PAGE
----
Reef Report for Wednesday, January 3, 2007
Reef Recovery from Disturbance Linked to Rare Species of Fish
A research team led by Dr. David Bellwood recently published the result of their research, which has shed new light on the recovery of coral reefs from disturbances.
For a long time itís been known that the damaged parts of coral reefs in the Indian and Pacific Ocean are very slow to recover if algae overgrow the dead coral skeletons.
The thick cloak of algae inhibits the ability of coral larvae to begin their growth cycle, as well as slow the growth of the few corals that do get started.
Prior to this research it was thought that a complex of algae-eating fish, including commonly found species like parrotfish and surgeonfish, aided in the recovery of algae-covered corals by reducing the algal cover through their feeding activities.
The research team investigated this process by combining some very simple research techniques with some very modern technology. The team consructed cages that excluded fish from small plots of reef, enabling a growth of algae to grow over the coral., Then they removed the cages, and placed underwater video cameras over the plots to record the species that visited the area and their behavior.
It turned out the a fairly uncommon species of fish, the long-finned batfish, (Platax pinnatus) was by far the most important species in reducing the algal cover, and that 43 other species of algal grazing fish played only a very minor role in the process. Oddly enough, the batfish was until this research thought to feed on invertebrates, as basic research on this fish had yet to be completed.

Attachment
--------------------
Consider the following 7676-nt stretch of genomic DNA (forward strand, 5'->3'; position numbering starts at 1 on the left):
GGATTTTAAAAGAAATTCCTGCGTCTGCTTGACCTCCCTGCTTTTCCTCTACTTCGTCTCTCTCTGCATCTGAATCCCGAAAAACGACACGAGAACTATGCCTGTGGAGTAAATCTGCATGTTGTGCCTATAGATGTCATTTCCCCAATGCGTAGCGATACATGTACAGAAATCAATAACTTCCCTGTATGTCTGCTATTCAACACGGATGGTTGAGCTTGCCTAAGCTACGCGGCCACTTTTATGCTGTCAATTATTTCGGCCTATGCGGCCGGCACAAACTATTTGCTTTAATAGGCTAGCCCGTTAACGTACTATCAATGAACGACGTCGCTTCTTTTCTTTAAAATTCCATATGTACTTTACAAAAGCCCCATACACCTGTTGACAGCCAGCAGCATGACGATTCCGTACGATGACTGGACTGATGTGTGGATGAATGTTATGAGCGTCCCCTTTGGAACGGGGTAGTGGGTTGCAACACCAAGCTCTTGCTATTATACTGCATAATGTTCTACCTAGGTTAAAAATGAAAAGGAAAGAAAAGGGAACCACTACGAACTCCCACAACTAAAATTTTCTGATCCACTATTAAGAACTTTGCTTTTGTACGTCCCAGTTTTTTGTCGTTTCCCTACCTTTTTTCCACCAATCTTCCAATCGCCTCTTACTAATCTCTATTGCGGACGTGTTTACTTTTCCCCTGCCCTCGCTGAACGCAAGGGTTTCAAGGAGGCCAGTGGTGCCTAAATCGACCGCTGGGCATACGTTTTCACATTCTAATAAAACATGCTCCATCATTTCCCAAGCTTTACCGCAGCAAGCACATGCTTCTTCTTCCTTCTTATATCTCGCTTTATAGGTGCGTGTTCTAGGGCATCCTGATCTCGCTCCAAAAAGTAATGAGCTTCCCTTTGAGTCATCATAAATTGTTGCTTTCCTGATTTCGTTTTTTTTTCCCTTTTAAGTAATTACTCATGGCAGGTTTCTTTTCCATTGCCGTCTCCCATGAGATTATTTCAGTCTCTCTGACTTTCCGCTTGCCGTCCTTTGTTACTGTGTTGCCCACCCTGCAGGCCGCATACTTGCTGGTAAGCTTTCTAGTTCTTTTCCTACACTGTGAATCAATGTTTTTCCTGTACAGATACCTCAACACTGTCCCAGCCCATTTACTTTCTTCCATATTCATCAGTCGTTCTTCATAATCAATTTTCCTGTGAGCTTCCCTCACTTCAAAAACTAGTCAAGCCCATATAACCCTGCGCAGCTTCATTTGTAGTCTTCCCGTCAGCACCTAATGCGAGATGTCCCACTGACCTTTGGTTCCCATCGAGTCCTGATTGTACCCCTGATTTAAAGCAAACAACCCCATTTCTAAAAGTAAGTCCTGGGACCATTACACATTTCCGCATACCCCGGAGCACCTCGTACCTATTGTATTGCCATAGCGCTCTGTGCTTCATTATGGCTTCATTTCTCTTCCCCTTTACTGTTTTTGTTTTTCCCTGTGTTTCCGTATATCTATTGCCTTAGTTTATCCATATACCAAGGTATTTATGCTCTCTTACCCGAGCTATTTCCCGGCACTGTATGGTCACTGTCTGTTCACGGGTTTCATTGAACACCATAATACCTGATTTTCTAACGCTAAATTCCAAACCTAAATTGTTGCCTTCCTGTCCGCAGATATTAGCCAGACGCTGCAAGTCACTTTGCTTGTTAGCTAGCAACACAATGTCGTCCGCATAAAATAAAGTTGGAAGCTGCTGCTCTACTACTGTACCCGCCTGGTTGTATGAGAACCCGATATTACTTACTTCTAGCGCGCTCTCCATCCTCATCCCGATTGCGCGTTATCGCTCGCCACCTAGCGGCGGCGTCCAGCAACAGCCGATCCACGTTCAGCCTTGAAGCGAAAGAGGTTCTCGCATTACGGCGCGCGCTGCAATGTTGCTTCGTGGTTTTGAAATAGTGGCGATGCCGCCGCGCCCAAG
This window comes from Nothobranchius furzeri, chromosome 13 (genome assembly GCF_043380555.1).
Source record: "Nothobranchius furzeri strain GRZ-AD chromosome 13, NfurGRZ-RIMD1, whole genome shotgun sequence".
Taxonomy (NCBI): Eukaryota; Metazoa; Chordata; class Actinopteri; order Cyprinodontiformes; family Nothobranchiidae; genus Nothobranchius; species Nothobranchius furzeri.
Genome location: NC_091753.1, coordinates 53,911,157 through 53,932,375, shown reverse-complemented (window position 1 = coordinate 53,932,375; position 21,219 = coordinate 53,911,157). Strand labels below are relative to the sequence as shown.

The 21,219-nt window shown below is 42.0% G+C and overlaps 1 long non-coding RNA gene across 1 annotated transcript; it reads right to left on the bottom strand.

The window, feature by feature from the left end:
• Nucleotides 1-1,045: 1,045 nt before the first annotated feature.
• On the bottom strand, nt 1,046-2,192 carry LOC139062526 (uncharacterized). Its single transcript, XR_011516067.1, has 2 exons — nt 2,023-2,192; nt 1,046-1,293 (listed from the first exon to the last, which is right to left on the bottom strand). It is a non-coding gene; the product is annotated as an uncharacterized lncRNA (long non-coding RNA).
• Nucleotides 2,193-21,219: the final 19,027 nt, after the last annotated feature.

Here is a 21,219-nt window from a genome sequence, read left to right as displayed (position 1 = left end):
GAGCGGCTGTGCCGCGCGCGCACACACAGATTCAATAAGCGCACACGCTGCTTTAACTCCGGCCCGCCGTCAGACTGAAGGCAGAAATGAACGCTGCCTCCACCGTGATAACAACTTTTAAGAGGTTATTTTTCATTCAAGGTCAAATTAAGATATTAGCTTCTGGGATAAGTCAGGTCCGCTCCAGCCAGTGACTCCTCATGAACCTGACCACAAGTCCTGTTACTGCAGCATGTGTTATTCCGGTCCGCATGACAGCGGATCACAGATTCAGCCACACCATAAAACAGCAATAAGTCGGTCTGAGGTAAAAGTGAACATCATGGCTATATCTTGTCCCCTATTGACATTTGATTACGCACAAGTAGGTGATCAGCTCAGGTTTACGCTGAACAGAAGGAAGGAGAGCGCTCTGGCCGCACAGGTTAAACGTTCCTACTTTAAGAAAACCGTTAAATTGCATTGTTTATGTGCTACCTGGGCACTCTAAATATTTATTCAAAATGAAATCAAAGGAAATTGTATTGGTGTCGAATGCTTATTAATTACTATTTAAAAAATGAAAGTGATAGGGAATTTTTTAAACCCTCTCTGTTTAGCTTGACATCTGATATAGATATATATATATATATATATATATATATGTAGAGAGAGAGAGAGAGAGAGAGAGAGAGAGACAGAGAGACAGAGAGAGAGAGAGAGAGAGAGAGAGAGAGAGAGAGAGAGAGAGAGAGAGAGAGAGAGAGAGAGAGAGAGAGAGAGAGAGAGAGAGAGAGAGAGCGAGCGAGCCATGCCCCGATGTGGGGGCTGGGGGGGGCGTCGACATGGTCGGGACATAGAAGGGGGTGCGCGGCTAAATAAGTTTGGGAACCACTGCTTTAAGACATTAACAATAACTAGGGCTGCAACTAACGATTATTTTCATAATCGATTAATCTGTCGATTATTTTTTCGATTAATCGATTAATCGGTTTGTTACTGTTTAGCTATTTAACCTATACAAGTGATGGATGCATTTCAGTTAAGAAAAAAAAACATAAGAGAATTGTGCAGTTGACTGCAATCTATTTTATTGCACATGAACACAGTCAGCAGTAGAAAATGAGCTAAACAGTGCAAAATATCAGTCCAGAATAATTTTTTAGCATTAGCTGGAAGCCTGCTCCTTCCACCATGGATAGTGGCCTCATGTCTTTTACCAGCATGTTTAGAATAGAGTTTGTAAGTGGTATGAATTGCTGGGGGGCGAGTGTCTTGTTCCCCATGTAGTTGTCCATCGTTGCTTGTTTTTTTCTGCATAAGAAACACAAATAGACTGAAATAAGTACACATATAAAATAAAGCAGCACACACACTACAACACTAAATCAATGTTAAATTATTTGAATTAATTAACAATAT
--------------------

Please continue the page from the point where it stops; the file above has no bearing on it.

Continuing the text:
From an ecological standpoint, the results of this study were unexpected. Often times its thought that the ability of an ecosystem to recover from disturbance is strongest where the biodiversity (the number of species in an ecosystem) is highest. That was not the case here, as a single keystone species played the major role in reef recovery.
However, in highly diverse ecosystems the roles that each species play can become highly specialized, so itís not entirely unexpected that one species of fish may have evolved to specialize on feeding on algae growing in disturbed ecosystems. (Weíd like to think the a good reason that this species of batfish is uncommon is due to the small amount of disturbance that is occurring on coral reefs in Australia, but thatís purely speculation, and perhaps a topic for a bright and able marine research specialist in the future!)
News coverage of this story, from Daily India
A summary of this research project.
An interview with Dr. David Bellwood, team leader of the research project.
The weekly reef report is written by Joel Groberg of DiveTheReef.com,
who compiles them from the many conversations he has with dive staff in the area, as well as† many other local sources in the dive
Index of all reef reports.